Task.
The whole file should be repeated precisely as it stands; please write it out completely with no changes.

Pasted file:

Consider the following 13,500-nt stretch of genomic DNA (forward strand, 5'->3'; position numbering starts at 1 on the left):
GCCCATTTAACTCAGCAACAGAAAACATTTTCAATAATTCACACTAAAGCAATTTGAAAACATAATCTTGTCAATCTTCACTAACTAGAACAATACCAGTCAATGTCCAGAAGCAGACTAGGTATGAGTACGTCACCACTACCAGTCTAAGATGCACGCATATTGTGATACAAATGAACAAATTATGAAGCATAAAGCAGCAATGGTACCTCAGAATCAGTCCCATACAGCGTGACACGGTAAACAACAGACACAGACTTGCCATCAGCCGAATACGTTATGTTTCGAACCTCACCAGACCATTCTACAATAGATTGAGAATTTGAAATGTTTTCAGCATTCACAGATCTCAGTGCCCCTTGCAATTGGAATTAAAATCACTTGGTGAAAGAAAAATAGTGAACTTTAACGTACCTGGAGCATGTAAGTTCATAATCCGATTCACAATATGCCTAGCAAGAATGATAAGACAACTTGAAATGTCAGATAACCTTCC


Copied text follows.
Consider the following 13,500-nt stretch of genomic DNA (forward strand, 5'->3'; position numbering starts at 1 on the left):
GCCCATTTAACTCAGCAACAGAAAACATTTTCAATAATTCACACTAAAGCAATTTGAAAACATAATCTTGTCAATCTTCACTAACTAGAACAATACCAGTCAATGTCCAGAAGCAGACTAGGTATGAGTACGTCACCACTACCAGTCTAAGATGCACGCATATTGTGATACAAATGAACAAATTATGAAGCATAAAGCAGCAATGGTACCTCAGAATCAGTCCCATACAGCGTGACACGGTAAACAACAGACACAGACTTGCCATCAGCCGAATACGTTATGTTTCGAACCTCACCAGACCATTCTACAATAGATTGAGAATTTGAAATGTTTTCAGCATTCACAGATCTCAGTGCCCCTTGCAATTGGAATTAAAATCACTTGGTGAAAGAAAAATAGTGAACTTTAACGTACCTGGAGCATGTAAGTTCATAATCCGATTCACAATATGCCTAGCAAGAATGATAAGACAACTTGAAATGTCAGATAACCTTCC